Tendency to be menaced by the supernatural. Reason #287 Judge David Johnson would not want to be a young Japanese girl.
Pre-Ringu supernatural wackiness from the Far East.
Touted as the inspiration for much of the popular "J-Horror" (Japanese horror) films that have been pumped out of the Land of the Rising Sun, this collection of early 90s suspense programming gives you lots of ghosts, atmospheric mood music, and plucky high school girls. But is it worth your hard-earned yen?
Facts of the Case
Scary True Stories was originally a popular Japanese television series, which now finds its way to your DVD player thanks to upsurge of interest in all things with the key words "horror" and "Japanese" in them. Dark Sky Films has assembled 10 of these tales, grouped into three separate programs ("Scary True Stories," "Scary True Stories: Night Two," and "All New Scary True Stories: Realm of Specters").
Each story is supposedly based on real events of a human-ghost encounter. Essentially, Scary True Stories is like the Japanese equivalent of Unsolved Mysteries except instead of Robert Stack you get a voiceover narrative from the supposed "witnesses" of the supernatural phenomena, and nothing's in English.
Ten stories. Three episodes. Nearly 140 minutes of things that go bump in the night. Let's take a look at what the precursor to modern-day J-horror has in store:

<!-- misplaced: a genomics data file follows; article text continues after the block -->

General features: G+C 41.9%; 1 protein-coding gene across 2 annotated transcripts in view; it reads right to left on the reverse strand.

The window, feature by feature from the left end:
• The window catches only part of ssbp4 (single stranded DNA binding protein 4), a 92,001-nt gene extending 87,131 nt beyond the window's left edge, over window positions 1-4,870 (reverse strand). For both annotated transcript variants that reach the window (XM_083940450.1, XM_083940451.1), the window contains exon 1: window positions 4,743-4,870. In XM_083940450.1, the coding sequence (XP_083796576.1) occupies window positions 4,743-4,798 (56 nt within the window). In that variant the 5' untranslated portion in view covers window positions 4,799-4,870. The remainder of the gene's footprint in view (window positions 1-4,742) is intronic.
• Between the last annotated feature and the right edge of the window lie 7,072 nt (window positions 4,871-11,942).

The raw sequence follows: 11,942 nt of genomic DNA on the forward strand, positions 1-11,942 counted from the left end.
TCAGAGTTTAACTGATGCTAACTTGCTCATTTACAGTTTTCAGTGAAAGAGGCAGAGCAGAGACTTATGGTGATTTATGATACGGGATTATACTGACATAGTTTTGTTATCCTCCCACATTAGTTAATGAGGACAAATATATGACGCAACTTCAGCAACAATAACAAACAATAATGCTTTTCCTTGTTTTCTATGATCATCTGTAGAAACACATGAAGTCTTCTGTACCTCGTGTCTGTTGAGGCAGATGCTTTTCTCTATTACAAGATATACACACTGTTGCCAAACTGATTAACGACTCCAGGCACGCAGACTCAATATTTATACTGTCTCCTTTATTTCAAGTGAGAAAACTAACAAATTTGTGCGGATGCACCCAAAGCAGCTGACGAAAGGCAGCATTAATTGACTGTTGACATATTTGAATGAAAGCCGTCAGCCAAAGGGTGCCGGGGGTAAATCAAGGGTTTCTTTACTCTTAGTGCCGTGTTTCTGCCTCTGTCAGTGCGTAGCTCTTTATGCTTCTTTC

Scary True Stories (1991)
• "The Lonely Girl"
• "Spiritual Flight"
• "Mystery of the Red Earring"
Scary True Stories: Night Two 1991
• "The Gymnasium in Summer"
• "House of Restless Spirits"
• "The Hospital at Midnight"
All New Scary True Stories: Realm of Specters 1992
• "Be Gone Crone!"
• "My Friend at the Stairwell"
• "The Black Hair in the Abandoned Building"
Overall, I'd recommend this disc to horror fans, especially followers of the Japanese type of shockers. While I haven't really bombarded my eyeballs with tons of J-horror, stacking the stories on this disc against some of the stuff I have seen, shows lots of similarities: creepy visuals, jump scenes, effective music, and more young girls in school uniforms than you can shake a chopstick at.
While there are certainly some lame stories here—"Spiritual Flight" is nothing more than a sequence of prolonged black-and-white aerial shots and "The Lonely Girl" is mainly just smoke and mirrors and a girl in swimsuit screaming her head off—the majority of tales range from creepy to creepy-ass. The last batch of stories (Realm of Specters) especially. All four of these, including the abbreviated but no less disturbing "Be Gone Crone!" boast some righteous scares. My favorite moments: that crazy bloody kid from "My Friend at the Stairwell" and those horrifying midgets from "Paralysis."
Everything is in full-frame, and though it looks it age, the visuals are far from horrible. The 2.0 stereo sound is all Japanese, with well-translated English subtitles. Only a few disposable extras: storyboards from "The House of Restless Spirits" and a trailer.
I think this disc should appeal to both fans of Japanese horror and general aficionados of well-made ghost stories. Some of the gags misfire, but the majority of supernatural hijinks on display is solid.
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Scales of Justice
Studio: Dark Sky Films
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